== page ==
Canadian aquaculture bodies slam government's plan for closed containment salmons
Canada's aquaculture organisations have slammed its government's commitment to move all salmon production in British Columbia to "closed containment by 2025" as an "irresponsible" action, a September 30 joint statement stated.
Many industry bodies oppose the move including the Canadian Aquaculture Industry Alliance, BC Salmon Farmers Association and Ontario Aquaculture Association. The Canadian government's implementation of its plan could threaten jobs and even the environment, the organisations claimed.
"This is a reckless policy, not grounded in science, and it will threaten good middle-class jobs across Canada," said Timothy Kennedy, president and CEO of the Canadian Aquaculture Industry Alliance.
The joint statement described salmon farming as "the most environmentally sustainable large-scale farmed animal production in the world," as well as "a solution to climate change."
"British Columbia farm-raised salmon production has been recognised as being a global top sustainable performer: the Monterey Bay Aquarium's "Seafood Watch" recognised the provincial production as "a good alternative" last year, the first region so recognised in the world, and the FAIRR Global Index lists BC salmon producers as the top sustainable global producers of animal protein," the statement added.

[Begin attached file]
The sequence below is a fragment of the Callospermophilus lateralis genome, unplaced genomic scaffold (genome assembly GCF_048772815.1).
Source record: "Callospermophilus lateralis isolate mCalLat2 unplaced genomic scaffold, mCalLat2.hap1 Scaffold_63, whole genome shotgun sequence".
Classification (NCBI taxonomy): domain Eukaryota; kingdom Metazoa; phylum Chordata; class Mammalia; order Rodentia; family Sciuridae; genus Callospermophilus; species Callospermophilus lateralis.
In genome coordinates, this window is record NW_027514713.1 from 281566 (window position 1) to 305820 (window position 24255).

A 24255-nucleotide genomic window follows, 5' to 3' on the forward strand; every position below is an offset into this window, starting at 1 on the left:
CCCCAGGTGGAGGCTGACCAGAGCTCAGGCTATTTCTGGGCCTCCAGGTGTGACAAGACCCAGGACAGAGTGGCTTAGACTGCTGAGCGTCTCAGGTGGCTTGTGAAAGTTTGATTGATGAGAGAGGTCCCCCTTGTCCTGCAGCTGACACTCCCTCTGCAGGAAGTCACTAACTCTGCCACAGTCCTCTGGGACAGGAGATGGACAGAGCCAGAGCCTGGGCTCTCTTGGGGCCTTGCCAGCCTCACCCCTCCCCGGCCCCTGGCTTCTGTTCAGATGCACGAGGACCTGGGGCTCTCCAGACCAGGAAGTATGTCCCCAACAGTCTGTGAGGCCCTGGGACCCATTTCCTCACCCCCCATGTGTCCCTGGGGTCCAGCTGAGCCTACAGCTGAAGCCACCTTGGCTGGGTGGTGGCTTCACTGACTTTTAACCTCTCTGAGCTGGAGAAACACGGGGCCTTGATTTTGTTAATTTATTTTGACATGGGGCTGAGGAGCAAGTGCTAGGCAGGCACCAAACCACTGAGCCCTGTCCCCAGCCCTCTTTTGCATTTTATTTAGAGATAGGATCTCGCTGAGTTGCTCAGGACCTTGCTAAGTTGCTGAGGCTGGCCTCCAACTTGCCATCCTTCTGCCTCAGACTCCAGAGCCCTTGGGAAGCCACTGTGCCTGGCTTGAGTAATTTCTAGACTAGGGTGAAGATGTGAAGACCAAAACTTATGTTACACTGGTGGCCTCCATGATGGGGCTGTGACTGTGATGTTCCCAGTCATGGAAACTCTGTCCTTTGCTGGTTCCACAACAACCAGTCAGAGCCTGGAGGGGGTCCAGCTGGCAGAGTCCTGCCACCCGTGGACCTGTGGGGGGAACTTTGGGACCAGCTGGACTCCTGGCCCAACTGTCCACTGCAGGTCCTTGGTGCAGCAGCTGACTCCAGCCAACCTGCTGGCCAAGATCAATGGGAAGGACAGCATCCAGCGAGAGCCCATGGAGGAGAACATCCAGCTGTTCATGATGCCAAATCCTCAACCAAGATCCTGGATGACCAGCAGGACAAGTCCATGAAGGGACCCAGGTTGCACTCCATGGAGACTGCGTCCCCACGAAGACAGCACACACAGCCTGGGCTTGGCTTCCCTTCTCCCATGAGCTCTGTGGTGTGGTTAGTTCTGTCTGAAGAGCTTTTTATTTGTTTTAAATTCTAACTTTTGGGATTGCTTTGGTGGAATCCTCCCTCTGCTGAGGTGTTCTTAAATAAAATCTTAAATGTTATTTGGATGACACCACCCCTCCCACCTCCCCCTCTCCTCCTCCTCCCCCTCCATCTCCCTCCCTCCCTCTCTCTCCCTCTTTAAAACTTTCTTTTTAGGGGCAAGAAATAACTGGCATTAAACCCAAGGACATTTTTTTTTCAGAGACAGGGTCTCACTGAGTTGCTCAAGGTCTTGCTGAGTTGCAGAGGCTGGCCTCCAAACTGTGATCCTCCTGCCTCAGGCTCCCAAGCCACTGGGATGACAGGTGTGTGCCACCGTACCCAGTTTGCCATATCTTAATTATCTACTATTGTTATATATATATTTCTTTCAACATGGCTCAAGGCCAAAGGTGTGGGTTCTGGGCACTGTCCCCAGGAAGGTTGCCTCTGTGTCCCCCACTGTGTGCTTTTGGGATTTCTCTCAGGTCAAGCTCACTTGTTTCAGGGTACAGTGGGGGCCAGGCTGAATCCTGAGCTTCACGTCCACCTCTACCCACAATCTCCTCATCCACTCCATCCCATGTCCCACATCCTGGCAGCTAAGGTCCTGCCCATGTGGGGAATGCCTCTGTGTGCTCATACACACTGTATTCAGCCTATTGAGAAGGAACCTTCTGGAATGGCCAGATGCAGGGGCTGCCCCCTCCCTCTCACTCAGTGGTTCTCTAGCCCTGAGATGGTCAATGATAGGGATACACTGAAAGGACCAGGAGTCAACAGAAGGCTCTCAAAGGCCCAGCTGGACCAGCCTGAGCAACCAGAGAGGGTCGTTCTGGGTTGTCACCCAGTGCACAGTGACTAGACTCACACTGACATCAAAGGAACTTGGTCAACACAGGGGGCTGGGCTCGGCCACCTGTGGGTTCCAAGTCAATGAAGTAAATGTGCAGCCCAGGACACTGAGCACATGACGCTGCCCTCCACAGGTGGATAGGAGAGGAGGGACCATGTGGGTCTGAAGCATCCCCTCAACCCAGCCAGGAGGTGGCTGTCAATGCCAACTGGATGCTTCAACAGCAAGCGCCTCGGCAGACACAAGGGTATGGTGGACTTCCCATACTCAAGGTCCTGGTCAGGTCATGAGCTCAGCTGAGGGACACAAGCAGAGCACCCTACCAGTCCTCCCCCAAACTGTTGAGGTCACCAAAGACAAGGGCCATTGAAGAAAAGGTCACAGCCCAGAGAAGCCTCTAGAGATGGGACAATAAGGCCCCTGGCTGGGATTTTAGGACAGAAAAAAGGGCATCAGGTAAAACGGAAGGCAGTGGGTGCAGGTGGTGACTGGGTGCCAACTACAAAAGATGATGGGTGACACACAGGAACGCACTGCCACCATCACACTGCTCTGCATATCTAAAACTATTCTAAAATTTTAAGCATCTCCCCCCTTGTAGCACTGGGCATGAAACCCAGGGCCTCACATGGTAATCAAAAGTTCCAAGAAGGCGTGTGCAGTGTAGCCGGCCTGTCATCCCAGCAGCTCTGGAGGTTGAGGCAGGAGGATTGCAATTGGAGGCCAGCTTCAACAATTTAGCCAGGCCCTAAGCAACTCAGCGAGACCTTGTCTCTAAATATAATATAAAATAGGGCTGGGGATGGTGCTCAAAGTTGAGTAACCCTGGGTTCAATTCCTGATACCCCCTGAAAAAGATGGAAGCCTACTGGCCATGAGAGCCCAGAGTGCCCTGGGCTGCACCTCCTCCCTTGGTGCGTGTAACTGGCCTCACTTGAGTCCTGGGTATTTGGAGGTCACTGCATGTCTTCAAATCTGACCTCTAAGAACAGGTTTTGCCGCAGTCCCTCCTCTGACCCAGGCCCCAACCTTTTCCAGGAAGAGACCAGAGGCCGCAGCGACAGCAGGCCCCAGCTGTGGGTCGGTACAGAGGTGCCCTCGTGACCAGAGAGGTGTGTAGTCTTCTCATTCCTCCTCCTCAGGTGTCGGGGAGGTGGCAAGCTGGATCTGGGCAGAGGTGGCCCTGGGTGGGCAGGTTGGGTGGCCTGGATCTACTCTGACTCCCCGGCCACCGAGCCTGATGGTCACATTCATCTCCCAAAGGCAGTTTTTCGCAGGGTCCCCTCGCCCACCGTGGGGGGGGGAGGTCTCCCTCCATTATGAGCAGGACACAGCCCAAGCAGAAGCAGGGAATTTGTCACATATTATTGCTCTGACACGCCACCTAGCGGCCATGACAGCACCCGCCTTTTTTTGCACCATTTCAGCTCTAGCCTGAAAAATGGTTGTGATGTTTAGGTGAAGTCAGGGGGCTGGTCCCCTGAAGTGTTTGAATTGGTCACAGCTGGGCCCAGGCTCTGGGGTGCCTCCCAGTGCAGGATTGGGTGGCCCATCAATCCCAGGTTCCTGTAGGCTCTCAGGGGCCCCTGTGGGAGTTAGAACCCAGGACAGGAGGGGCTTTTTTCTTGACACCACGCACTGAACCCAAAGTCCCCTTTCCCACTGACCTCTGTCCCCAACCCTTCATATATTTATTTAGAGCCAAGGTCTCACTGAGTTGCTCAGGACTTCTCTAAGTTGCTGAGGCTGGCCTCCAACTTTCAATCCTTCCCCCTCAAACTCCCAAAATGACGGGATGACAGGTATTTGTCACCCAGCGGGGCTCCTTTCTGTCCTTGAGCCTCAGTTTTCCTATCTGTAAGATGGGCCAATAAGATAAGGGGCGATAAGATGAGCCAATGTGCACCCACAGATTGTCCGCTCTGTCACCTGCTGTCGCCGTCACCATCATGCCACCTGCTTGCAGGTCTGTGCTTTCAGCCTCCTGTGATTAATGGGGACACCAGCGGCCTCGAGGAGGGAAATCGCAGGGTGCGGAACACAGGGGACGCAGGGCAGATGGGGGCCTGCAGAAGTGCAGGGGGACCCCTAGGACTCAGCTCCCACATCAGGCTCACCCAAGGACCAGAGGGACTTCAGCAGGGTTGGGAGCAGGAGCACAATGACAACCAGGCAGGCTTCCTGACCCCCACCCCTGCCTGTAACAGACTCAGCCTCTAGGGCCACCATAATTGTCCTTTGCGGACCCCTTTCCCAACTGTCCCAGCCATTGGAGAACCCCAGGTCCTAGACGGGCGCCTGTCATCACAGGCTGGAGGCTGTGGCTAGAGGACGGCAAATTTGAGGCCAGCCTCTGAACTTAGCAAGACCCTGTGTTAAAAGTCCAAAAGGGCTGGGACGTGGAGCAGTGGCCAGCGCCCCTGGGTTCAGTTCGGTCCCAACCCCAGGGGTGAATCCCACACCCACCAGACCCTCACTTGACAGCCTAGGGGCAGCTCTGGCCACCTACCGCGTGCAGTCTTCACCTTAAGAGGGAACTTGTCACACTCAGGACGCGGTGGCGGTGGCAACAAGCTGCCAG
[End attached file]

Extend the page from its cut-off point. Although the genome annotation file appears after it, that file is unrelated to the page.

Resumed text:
Thus, British Columbia salmon farming could significantly support the rising global demand "for low impact, lowcarbon emissions, high-protein food supply while alleviating pressure on threatened wild fish stocks."
The statement noted: "Seafood farming provides 26,000 full-time jobs across Canada. It generates $5.4 billion in economic activity in Canada. Salmon farming makes up close to 90% of this economic value. This is a young, highly innovative sector that is providing full-time jobs across Canada where these jobs are needed most: in indigenous, remote, and coastal communities."
The organisations also acknowledged the global trend of growing salmons in closed containment. However, starting a pilot project for closed containment salmons requires partnership and cannot happen with "any artificial mandates and timelines," they declared.
"No other nation has proposed this requirement of their salmon production. If implemented, this requirement will only move local, top-quality production to other countries that may not have the high environmental standards Canada already employs," the statement said.
"While we are already a top global performer, our sector is committed to constant improvement. Our farmers need support and confidence to continue to invest in Canada. [The government's] irresponsible policy platform seriously undermines this confidence," Kennedy commented.
- Canadian Aquaculture Industry Alliance